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  1. #1
    Join Date
    Dec 2001
    Posts
    2

    Unanswered: Using FC-AL (fiber channel) for disk layout 8.1.7

    I am new to using fiber channel in mapping Oracle's 8.1.7 disk layout implementation. Currently, we have a SUN BLADE 1000 w/2 CPU and 1 disk drive that needs Oracle 8.1.7 installed.. I am "protesting" w/my Sys. Admin group about the lack of "multiple" disks required for maintaninability, recoverability and performance but the response was that this FC-AL is 100 times faster in transfer data across than multiple SCSCI s for multiple disks and that 1 disk drive w/FC-AL is sufficient. Previous installation has been non-raw partition, any need for raw? Customers requirement is "fast performance" as usual.

    If anyone out there have experience w/fiber channel in disk layout, please help! Any "bits" of info is GREATLY APPRECIATED!!


    Thank,

  2. #2
    Join Date
    Jun 2001
    Location
    The Netherlands
    Posts
    38
    Hi,

    I don't have experience with fcal. However common sence tells me to keep my logfiles seperated from my datafiles and spread over multiple disks for recoverability.

    They say these disks are 100 times faster than SCSI. Fine, let tests show they are right.

  3. #3
    Join Date
    Jan 2002
    Location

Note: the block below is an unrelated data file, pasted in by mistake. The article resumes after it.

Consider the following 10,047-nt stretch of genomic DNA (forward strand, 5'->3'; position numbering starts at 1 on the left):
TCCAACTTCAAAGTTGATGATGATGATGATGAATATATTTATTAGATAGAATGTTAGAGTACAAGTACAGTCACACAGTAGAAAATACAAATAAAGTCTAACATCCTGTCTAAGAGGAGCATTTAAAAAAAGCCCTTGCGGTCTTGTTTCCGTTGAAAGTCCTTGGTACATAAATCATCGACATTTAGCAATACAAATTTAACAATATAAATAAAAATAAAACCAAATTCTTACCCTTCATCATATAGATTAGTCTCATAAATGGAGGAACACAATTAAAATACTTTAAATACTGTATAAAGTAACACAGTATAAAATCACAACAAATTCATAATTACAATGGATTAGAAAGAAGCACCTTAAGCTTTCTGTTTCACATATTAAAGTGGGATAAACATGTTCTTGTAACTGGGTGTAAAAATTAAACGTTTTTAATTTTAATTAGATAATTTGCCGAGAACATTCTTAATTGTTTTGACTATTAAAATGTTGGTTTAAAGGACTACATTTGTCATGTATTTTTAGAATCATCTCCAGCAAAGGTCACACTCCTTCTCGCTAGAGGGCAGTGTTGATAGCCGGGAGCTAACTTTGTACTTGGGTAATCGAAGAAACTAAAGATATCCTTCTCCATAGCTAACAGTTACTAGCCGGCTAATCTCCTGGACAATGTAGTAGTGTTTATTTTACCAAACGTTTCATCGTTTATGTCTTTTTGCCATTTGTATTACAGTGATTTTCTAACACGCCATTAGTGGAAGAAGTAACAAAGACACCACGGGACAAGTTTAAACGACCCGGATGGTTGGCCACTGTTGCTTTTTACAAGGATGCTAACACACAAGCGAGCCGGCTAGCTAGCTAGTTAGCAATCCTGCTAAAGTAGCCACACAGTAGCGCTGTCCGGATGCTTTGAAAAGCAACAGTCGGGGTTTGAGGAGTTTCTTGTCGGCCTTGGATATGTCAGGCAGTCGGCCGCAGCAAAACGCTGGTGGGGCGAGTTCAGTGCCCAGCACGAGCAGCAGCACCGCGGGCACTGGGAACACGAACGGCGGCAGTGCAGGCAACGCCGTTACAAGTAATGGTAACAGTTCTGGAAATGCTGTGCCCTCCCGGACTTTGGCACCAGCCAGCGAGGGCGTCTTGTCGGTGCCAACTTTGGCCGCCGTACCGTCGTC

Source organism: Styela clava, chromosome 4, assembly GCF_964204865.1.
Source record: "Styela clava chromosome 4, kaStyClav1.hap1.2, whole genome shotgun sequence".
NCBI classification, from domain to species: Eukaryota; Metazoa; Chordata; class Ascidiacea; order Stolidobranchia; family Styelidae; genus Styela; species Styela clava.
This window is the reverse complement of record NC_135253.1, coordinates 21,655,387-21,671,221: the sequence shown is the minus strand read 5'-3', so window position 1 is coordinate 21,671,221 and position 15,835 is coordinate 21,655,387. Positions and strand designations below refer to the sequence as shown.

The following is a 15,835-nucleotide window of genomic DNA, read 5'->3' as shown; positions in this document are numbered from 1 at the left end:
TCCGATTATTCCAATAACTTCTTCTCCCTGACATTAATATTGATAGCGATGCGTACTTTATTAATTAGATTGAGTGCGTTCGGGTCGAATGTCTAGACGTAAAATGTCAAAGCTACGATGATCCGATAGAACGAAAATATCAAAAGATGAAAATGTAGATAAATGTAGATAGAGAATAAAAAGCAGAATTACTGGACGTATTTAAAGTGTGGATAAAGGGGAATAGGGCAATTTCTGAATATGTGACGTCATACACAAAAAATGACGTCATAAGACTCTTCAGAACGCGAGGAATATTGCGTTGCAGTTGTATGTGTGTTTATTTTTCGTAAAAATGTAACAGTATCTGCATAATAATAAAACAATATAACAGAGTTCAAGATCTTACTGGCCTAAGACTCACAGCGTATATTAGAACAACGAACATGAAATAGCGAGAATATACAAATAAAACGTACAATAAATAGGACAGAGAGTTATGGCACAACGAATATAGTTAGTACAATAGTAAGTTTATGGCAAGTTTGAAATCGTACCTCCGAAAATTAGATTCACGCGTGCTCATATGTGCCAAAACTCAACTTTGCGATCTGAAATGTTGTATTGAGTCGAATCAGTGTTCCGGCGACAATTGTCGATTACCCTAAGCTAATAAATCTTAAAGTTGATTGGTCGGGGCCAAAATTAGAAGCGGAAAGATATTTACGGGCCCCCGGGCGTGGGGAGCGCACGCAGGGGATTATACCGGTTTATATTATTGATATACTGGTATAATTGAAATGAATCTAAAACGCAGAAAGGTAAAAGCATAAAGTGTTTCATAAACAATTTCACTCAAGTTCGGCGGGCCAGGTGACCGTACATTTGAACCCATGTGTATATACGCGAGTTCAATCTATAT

Seattle, WA
    Posts
    1
    ephot,
    Sounds like you have your work cut out for you with your sysadmins, they don't know what their talking about. FC is not 100 times faster, fc is 100 mb/s and fast wide diff scsi is 40 mb/s and ultra 160 scsi is 160 mb/s! Many studies have show that scsi is actually faster than FC for small transactions like order entry system. You will never get any real performace out of one disk for any database, not just Oracle. You need multiple disks for i/o concurrency, redundancy, and bandwidth. A hard disk (FC or SCSI or IDE) can only do one thing at a time (read or write), period. And any one disk can only put out about 5-10 % of any buses capacity. Even a pair of drives (mirror or jbod) would be much better. And for the raw partition, you dont want that for this instance, at all. Raw is fading in popularity now that disks and file system software are getting faster and cheaper. It is also very restrictive.

    We have many FC and SCSI system here and have had to convince our sysadmins of the same argument. It took a while, but now they understand most of the time. I'm also a sysadmin and that help to talk in their language as well.

    Hope that help.

    Speedprawn.

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